Secretary of Health and Human Services Kathleen Sebelius says Obamacare will succeed in states run by Democrats who have embraced it, but in states led by Republican governors, the government needs to offset "misinformation" that has made the law difficult to promote.
In states such as Georgia where the governor and legislature are in Republican hands, “the job is made doubly difficult,” Sebelius said in an interview Tuesday during a visit to Atlanta to meet with supporters of the law.
The comment further drives a wedge between the Obama administration and Republicans who have opposed the 2010 health care system overhaul and continue to undermine next year’s core implementation.
Republicans in Indiana, Ohio, Georgia and Florida have said people who buy insurance for themselves face huge premium increases -- as much as triple in Georgia, the state’s insurance commissioner, Ralph Hudgens, said on July 30.
“We know that there will be states where things will go very well because the states are all in,” said Sebelius, responsible for the implementation of Obamacare.
For residents in other states, “getting correct facts to them, drilling down through the misinformation, is going to be more complicated. That’s where a lot of my time and effort is going to be spent, on the markets that are really federal markets.”
Sebelius’s trip to Georgia is one of a series she’s making through the end of the year to encourage uninsured Americans to sign up for the Affordable Care Act’s new coverage options.
The government has said it wants at least 7 million Americans who don’t get health coverage at their jobs to sign up for plans by early next year in new insurance marketplaces set to open in every state on Oct. 1, 2013. In Georgia and 26 other states, the exchange will be run by the federal government with little or no involvement by state officials.
Later this week, Sebelius travels to Florida, where the state government also has opposed the health law.
In Congress, Republicans led by Senators Mike Lee of Utah and Ted Cruz of Texas have threatened to force a federal government shutdown unless Obama agrees to a fiscal 2014 spending plan that provides no money for the health law.
Sebelius said that campaign is folly.
“There still is a dialogue being perpetuated by some opponents that this is gonna go away, and that this is not the law,” she said. “The Affordable Care Act was signed in March of 2010, it was upheld by the Supreme Court a year ago, the president was re-elected and we will implement the law. This is the law; it’s not a debate any longer, it’s not a discussion.”
“We’re going to move forward,” she said.
In Atlanta, Sebelius met with the chairman of the Fulton County Commissioners, John Eaves, and a group that included local hospital executives and advocates for the health law. The county spends $50 million to $100 million a year on care for the uninsured, Eaves said, a burden that will be partially lifted by the health-care law.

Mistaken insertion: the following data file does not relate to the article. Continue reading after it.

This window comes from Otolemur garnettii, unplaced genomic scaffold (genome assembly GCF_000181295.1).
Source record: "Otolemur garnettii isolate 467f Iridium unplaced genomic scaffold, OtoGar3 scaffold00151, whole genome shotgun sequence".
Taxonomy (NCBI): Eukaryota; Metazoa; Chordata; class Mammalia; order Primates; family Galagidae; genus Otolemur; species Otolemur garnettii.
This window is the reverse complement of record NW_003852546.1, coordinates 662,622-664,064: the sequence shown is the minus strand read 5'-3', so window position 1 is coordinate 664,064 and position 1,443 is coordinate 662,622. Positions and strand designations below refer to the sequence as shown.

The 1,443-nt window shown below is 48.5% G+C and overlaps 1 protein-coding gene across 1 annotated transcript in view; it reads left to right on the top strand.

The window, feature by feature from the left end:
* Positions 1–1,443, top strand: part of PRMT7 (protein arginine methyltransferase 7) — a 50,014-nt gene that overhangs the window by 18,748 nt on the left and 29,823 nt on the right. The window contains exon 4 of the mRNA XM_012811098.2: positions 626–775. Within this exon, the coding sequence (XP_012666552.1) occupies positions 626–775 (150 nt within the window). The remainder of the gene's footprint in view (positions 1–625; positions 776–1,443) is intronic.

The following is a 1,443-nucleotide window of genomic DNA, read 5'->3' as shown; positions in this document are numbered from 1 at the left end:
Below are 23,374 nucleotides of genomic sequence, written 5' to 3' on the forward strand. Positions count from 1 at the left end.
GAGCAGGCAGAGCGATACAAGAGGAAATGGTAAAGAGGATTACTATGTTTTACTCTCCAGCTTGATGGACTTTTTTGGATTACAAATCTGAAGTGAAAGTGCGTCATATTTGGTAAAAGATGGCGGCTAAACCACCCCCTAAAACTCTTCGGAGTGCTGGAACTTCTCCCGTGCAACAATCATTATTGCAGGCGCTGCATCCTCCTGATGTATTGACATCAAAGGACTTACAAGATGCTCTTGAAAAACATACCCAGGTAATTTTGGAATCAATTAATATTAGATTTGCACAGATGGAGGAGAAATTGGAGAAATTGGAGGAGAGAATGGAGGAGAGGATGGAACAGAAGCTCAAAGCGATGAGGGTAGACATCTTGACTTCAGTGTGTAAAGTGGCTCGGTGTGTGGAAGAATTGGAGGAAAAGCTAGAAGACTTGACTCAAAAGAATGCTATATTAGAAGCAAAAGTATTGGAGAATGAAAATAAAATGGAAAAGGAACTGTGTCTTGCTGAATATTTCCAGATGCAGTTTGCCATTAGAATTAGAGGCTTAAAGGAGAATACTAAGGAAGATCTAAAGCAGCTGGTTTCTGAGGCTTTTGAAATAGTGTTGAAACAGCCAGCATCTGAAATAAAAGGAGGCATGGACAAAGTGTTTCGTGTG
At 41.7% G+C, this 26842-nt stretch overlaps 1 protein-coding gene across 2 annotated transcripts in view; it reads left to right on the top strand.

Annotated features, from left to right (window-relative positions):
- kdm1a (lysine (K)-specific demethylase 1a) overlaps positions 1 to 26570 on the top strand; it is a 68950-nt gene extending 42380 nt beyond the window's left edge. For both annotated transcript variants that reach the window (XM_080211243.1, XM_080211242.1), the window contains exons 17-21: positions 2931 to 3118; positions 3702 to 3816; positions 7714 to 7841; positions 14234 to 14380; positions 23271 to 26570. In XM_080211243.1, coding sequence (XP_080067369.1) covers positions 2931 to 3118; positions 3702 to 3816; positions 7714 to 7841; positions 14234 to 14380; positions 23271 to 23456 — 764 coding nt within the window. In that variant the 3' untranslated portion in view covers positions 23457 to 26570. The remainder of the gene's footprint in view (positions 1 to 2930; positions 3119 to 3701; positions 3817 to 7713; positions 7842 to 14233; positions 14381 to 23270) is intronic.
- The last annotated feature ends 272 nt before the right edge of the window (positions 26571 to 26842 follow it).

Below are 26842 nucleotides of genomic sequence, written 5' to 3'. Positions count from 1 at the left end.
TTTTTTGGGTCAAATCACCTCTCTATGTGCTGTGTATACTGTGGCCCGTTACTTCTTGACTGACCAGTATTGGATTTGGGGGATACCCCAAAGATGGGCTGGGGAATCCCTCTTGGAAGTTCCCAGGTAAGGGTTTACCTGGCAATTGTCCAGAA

He plans to lobby Governor Nathan Deal, a Republican, to agree to a Medicaid expansion that would cover adults under the poverty level, who won’t be eligible for subsidies to buy insurance in the exchanges, Eaves said in a news conference after the meeting.
A spokesman for Deal, Brian Robinson, couldn’t be reached by phone and didn’t immediately respond to an e-mail seeking comment on Sebelius’ remarks.
About 25 million people are expected to gain coverage from the Affordable Care Act by 2016, which includes the state exchanges and an expansion of Medicaid programs for the poor, according to estimates from the Congressional Budget Office. Sebelius said states like Georgia that have refused to expand Medicaid present “a big challenge” for enrollment efforts.
“Reaching consumers who may be desperate for health security, for health insurance, only to say to them if they’re below 100 percent of poverty, ‘you really don’t qualify for any financial help until the Medicaid expansion is adopted,’ is a very difficult message and I think will be hugely disappointing to a lot of people,” Sebelius said in the interview.
Georgia stands to miss out on about $40 billion in Medicaid funding over the next decade if it doesn’t expand, she said. That will be “frankly, very economically damaging on an ongoing basis to that state, where resources will continue to be poured into uncompensated care, hospitals will continue to look at a situation where they’re on the verge -- which a lot of community hospitals are right now -- of very difficult financial times,” Sebelius said.
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